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Excellent summary. I will pull off each wheel today to take a look at the pads and see if they are worn out, and to see if something else is going on.

On a side note, I do notice a "slight" pulse feel when I apply the brakes. If this is indeed the rotor, wouldn't I need to turn it to get rid of this? How else can I tell if the rotors are warped, without seeing obvious scratches on them from overly worn pads coming in contact with them?

Thanks.

First of all, it is unusual that your brake pads are nearly done at only 31,000 miles. The factory pads are good quality semi-metallic, and we typically get more than 80,000 miles out of them with my wife as the primary driver. You may want to check to see if your pads are dragging against your rotors even when no brake pedal pressure is being applied. If that is indeed happening, it will greatly reduce the lifespan of your pads and may very well be the reason your pads are nearly done at only 31,000 miles. Often the cause is the emergency brake tightening up on the rear pads and wearing them out prematurely.

About ten days ago I replaced the rear pads on my wife's 2004 RX330 AWD at just under 88,000 miles. The rotors are clean and unscratched so I chose not to turn them. Whenever you turn your rotors you are reducing their lifespan, so I'll turn them only if they are not still smooth and unmarked. I researched brake pads very thoroughly and decided to go with a set of Wagner ThermoQuiet organic pads. As the name indicates, they are noted for being nearly silent, they create next to no brake dust, they are not nearly as hard on your rotors as ceramic pads are, and they should deliver at least another 75,000 miles of service in this vehicle. She has put about 200 miles on the RX330 since I replaced the rear pads, so they are now well-seated and completely silent. The rear rotors remain smooth and unmarked. Her factory front pads still have 30% to 35% of pad life left in them, so there is no need to replace them yet.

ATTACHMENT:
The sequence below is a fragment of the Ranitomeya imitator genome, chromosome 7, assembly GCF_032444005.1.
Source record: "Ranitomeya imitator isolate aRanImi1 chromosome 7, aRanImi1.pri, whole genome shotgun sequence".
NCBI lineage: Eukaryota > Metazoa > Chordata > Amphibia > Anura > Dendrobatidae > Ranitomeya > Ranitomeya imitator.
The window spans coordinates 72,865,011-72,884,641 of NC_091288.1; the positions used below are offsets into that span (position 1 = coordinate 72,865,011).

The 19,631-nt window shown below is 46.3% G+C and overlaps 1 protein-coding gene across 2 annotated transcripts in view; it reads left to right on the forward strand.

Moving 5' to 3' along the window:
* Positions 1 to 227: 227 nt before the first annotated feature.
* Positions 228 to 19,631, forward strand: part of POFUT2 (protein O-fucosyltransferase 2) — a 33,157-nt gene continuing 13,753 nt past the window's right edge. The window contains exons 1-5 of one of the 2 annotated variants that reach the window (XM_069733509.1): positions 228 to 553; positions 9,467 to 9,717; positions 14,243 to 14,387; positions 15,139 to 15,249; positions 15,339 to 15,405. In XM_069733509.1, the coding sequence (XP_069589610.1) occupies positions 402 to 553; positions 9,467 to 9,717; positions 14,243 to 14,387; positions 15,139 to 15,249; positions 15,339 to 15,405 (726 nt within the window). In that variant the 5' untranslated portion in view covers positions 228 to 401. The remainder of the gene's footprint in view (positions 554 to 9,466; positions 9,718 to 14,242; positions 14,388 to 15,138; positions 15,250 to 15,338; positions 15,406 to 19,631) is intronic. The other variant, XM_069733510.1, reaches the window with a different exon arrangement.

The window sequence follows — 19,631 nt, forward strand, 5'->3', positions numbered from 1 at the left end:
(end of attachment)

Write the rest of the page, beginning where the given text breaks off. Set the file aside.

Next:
I also put a set of these ThermoQuiet organic pads on my wife's previous 2000 RX300 AWD at about 82,000 miles in the summer of 2005. The current owner now has about 143,000 miles on that vehicle and he tells me that the pads are still going strong and don't make a sound, just as advertised. His wife is the primary driver.

So to sum up, if your rotors are clean and smooth, don't waste your money (and their lifespan) by turning them. Do some research on the Wagner ThermoQuiet organic brake pads. I think they are the best choice in this particular application....

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Yes, a pulse in the brake pedal could indeed be an indication of one or more warped rotors, especially up front. And yes, they'll have to be turned to fix the warp (assuming they are still within tolerance).

A great way to find out at no charge is to go to a local Midas franchise and ask for their free brake inspection. You'll get a full report of where your brakes stand and you are under no obligation for them to effect repairs. Our local Midas shop does great brake work, guarantees the parts for the life of your vehicle, and the long-time owner is extremely knowledgeable on brakes for just about any application you can name. He made me aware of the Wagner ThermoQuiet organic brake pads a few years back and highly recommended them. He turned out to be absolutely right.